As Valparaiso's unified track team practiced Wednesday afternoon, coach David Prokop talked proudly about the Vikings' state-fastest 400-meter relay.
"Who crosses the finish line?" he asked anchor man Jeremiah Leftridge.
"Us," Leftridge said.
He may not have known it, but in one simple word, Leftridge defined the essence of unified track, a sport that brings people together and offers a much-needed breath of fresh air at a time of great division in our country.
"Do we want to be competitive? Absolutely," Prokop said. "But the goal is to be unified. Everybody is out here for the same exact reasons."
Unified track is a collaborative effort of the Indiana High School Athletic Association and Special Olympics Indiana that began in 2014 and allows students with and without intellectual disabilities to team up in an IHSAA-sanctioned activity.
"This is the last time I'll get to hang out with (my brother) like this," Jamie Leftridge said of Jeremiah, a sophomore.
Jamie Leftridge, a senior, ran track previously and could have been a key contributor this season, but opted to join his brother on the unified team instead.
"There were definitely second thoughts," Jamie Leftridge said. "I'm a senior, football training made me faster and stronger, maybe I could've made it to the big stage. It's mixed emotions. (Jeremiah) could have run regular track, but he wanted it to be not as intense and this is really laid back. It's fun hanging out with my friends. I love competing and this is the same thing — a team effort."
The Leftridges are now bookends on the 400 relay, Jamie starting it and Jeremiah finishing it.
"I always take orders from him," Jeremiah said as his brother smiled. "He tells me when to stop."
Prokop, a special education teacher, started the program last year at the encouragement of former principal Reid Amones. He initially drew just four kids, but he tasked those four with telling friends and numbers grew to 30.
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This season, he made a concerted effort to pull in athletes who weren't involved in a spring sport, and drew several football players and a basketball player. The current roster stands at 55 with a mix of general education and special needs students.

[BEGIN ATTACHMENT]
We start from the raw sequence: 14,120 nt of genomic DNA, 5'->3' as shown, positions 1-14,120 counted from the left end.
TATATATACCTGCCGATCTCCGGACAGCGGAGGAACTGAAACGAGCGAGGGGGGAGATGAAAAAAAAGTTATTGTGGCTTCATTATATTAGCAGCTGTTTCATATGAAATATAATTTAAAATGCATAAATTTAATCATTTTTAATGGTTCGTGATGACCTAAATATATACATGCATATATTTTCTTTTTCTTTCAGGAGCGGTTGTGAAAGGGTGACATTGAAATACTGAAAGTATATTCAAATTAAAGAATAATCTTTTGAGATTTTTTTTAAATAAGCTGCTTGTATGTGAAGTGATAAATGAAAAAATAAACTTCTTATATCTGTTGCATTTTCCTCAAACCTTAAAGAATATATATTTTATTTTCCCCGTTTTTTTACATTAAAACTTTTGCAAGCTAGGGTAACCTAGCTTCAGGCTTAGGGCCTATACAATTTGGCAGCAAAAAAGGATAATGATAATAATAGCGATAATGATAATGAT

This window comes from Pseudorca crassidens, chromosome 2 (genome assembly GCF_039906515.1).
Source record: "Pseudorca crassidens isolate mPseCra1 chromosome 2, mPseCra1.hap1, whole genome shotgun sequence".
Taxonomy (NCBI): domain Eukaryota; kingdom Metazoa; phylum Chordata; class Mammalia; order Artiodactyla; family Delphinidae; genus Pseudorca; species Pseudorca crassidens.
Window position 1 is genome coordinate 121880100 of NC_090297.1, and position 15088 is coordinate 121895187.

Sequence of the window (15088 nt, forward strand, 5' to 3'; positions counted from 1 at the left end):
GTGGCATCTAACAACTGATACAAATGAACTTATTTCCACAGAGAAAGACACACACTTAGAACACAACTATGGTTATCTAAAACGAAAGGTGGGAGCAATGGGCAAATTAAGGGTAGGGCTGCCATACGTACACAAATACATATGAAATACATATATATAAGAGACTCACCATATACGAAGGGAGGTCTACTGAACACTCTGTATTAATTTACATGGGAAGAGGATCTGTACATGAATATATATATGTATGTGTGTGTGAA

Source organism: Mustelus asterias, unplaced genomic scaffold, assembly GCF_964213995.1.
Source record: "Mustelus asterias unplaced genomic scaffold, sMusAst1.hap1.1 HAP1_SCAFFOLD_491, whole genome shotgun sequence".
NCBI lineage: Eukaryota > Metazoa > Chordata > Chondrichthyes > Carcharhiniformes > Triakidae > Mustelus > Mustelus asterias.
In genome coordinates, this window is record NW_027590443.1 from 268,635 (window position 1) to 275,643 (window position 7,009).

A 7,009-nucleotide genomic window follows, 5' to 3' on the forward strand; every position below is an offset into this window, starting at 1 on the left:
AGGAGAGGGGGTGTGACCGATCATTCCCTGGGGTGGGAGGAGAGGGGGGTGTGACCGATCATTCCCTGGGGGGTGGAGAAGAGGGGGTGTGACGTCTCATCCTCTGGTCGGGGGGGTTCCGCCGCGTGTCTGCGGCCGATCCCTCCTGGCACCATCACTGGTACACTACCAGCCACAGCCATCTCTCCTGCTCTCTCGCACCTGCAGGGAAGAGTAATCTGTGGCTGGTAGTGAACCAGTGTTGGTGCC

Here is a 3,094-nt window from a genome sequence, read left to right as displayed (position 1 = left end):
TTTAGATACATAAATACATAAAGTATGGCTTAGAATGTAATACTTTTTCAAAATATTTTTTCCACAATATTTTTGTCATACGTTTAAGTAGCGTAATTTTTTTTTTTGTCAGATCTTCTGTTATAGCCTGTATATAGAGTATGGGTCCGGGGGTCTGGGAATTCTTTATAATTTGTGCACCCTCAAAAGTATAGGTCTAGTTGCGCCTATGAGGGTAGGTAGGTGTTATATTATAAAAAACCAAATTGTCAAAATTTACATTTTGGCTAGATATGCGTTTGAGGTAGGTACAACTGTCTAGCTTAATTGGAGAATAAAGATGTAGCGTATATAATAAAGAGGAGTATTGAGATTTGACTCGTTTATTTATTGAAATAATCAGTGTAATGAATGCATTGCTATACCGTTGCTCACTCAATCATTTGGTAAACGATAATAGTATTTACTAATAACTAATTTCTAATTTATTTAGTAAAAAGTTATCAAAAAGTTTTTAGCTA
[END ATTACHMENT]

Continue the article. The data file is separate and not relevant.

"We knew we wanted it to be bigger," said Prokop, who is helped in the volunteer endeavor by Mike Zmija, Sarah Albers and Madison Olsen. "It's cool to have the athletes out here. It brings them all together."
Valpo is among 11 Northwest Indiana high schools — Crown Point, West Side, Griffith, Hobart, Kankakee Valley, Lake Central, LaPorte, Merrillville, Michigan City and Munster — and about 90 across the state that offer unified track.
Athletes participate in the 100- and 400-meter dashes, the boys 400 relay, the girls 400 relay, shot put and long jump. Regular-season meets are not scored, but performances are measured so athletes can be grouped in the sectional with others at a similar level, whether there is a disability or not. Every running heat and field event flight is scored out to eighth place so everyone has an opportunity to contribute to the team's success. There are no individual awards as places are used solely to determine team points.
"You have kids who can only walk the 100 meters — that's the best they can do — and they get a standing ovation," Prokop said. "That's what it's all about."
Prokop shared the story of sophomore Leo Davison, a 400 runner whose involvement in unified track has built a social bridge for him.
"He had a really tough transition. Being a freshman is hard on anybody," Prokop said. "He loved it. You could see the inclusion. Now you see him at lunch, everybody knows who he is."
Junior sprinter Haley Taylor enjoys the running — she knocked 2 whole seconds off her 100 time in the sectional — but loves the rewards, whether it's Gatorade, Panera, pizza or candy.
"I'm picking up speed, going faster, keeping my eyes on the lane," Taylor said. "My family's cheering me on, 'Go, go, go! Come on, girl! You can do it!' I get tired and thirsty, but I want to go faster, so I can't stop."
Valpo placed second to Merrillville in the Griffith Sectional and advanced to Saturday's Kokomo Regional along with the Pirates and the Panthers.
No matter where anybody finishes, the interaction and warm feelings shared mean more than any ribbon or trophy.
"I like holding the (Valpo) flag," Devinn Johnson said. "I talked to Kankakee Valley, Lake Central, Griffith Panthers. I was dancing with Kankakee Valley."